Grumpy cat-themed anti-NSA sign, via Flickr
A significant development in the debate over the human right to privacy and freedom from surveillance recently occurred at the United Nations. Navi Pillay, a South African human rights lawyer and the UN's High Commissioner for Human Rights, publicly defined the right to electronic privacy and freedom from surveillance as a human right.
Pillay said in a speech to the UN Human Rights Council on September 9:
The broad scope of national security surveillance regimes in countries including the United States and the United Kingdom, and the impact of these regimes on individuals’ right to privacy and other human rights, continues to raise concern. Laws and policies must be adopted to address the potential for dramatic intrusion on individuals’ privacy which have been made possible by modern communications technology… While national security concerns may justify the exceptional and narrowly tailored use of surveillance, I would urge all States to ensure that adequate safeguards are in place against security agency overreach and to protect the right to privacy and other human rights.
These comments are significant because—in the US at least—the right to privacy and freedom from unwarranted surveillance is most often understood and debated within the context of the Fourth Amendment. Human rights and the abuses thereof, on the other hand, often receive attention from the media and state and diplomatic officials in matters of war crimes and other atrocities. Surveillance and data mining, by definition, are nonviolent, but they are still a gross exercise of power and byproduct of the state's innate tendency toward paranoia.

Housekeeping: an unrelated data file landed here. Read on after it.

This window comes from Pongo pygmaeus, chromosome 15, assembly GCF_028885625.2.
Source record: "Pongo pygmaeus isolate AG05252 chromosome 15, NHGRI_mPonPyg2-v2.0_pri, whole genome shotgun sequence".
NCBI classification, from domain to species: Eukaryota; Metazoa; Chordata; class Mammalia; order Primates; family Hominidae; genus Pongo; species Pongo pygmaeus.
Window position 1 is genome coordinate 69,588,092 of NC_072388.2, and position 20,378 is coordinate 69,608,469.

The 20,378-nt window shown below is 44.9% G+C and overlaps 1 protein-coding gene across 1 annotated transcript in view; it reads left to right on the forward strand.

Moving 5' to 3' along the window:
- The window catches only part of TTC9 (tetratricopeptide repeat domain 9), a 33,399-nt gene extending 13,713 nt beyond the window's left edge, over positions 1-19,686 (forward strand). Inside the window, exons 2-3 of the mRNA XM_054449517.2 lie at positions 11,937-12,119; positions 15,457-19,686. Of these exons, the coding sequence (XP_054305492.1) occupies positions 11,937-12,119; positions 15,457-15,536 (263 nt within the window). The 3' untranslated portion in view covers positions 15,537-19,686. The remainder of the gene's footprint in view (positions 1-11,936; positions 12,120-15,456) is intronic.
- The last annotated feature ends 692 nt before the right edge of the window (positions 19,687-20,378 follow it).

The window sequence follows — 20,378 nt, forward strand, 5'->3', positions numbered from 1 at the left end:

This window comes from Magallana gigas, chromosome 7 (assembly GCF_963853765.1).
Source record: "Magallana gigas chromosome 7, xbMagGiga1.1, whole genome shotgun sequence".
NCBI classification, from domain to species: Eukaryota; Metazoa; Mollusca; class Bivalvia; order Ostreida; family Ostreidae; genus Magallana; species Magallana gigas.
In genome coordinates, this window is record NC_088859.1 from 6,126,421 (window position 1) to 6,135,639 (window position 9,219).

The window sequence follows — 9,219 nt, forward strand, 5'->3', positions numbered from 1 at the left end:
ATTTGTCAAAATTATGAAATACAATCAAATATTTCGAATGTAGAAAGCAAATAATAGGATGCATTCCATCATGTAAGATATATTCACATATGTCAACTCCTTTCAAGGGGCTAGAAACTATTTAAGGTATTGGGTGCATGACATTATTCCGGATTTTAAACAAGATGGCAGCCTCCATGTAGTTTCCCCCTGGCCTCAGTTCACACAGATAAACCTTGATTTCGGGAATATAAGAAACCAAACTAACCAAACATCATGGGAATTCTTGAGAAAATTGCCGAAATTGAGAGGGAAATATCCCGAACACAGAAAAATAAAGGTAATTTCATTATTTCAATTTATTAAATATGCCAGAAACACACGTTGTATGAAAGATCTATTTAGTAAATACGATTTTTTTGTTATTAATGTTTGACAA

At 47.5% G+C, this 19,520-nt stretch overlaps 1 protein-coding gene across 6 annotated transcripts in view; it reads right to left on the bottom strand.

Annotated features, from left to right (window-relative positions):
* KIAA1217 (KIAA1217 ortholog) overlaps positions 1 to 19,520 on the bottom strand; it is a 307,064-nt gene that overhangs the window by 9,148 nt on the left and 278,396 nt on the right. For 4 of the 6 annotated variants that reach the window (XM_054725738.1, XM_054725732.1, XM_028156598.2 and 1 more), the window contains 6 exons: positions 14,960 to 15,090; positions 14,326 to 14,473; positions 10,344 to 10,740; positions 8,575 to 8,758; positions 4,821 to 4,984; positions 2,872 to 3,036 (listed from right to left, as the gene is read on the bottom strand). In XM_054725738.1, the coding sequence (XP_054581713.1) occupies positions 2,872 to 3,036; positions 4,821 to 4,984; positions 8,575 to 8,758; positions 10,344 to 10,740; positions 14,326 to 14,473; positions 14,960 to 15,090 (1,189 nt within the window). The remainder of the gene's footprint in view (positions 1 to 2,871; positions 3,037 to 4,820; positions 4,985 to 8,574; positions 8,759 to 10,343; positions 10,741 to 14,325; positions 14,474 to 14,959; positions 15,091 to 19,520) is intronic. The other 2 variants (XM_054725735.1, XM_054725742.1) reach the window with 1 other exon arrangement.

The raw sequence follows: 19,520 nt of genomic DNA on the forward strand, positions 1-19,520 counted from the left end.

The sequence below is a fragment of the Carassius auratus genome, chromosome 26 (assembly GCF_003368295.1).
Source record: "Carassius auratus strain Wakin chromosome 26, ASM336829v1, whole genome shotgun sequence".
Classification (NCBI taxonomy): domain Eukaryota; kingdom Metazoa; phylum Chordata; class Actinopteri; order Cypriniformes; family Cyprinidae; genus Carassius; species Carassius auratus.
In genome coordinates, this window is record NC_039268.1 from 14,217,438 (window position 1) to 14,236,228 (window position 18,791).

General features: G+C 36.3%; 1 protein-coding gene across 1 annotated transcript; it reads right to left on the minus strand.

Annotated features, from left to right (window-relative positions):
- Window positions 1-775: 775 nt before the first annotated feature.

That Pillay would bring this up before the UN, calling out in such public fashion the US and UK, could be seen as a step in the right direction. Slow, yes, but a constructive step nonetheless. Whether or not Pillay's address will influence the Human Rights Council to act is another matter altogether. At the very least the overwhelming international sentiment has officially been registered before the UN.
Pillay, however, should have moved beyond a vague call for "adequate safeguards" to prevent "security agency overreach." The fact is that the US already has its safeguards, and yet the NSA's PRISM and other dragnet surveillance programs are in operation both internationally and domestically.
But, as EFF notes, "One part of the potential solution to those concerns will be officially launched this Friday in a Human Rights Council side-meeting on digital privacy." Organized by Austria, Germany, Liechtenstein, Norway, Switzerland, and Hungary, the side-meeting will feature speeches by free expression, privacy, and human rights activists. At the meeting, EFF International Rights Director Katitza Rodriguez and Access Policy Counsel Fabiola Carrion are expected to introduce the 13 “International Principles on the Application of Human Rights to Communications Surveillance."
The 13 principles are: Legality, Legitimate Aim, Necessity, Adequacy, Proportionality, Competent Judicial Authority, Due Process, User Notification (that should go over well with governments), Transparency, Public Oversight, Integrity of Communications & Systems, and Safeguards for International Cooperation (that will elicit some lulz from US officials, to be sure).
Head over to Necessary & Proportionate to get the full run-down on the 13 principles, and stay tuned for this Friday's results.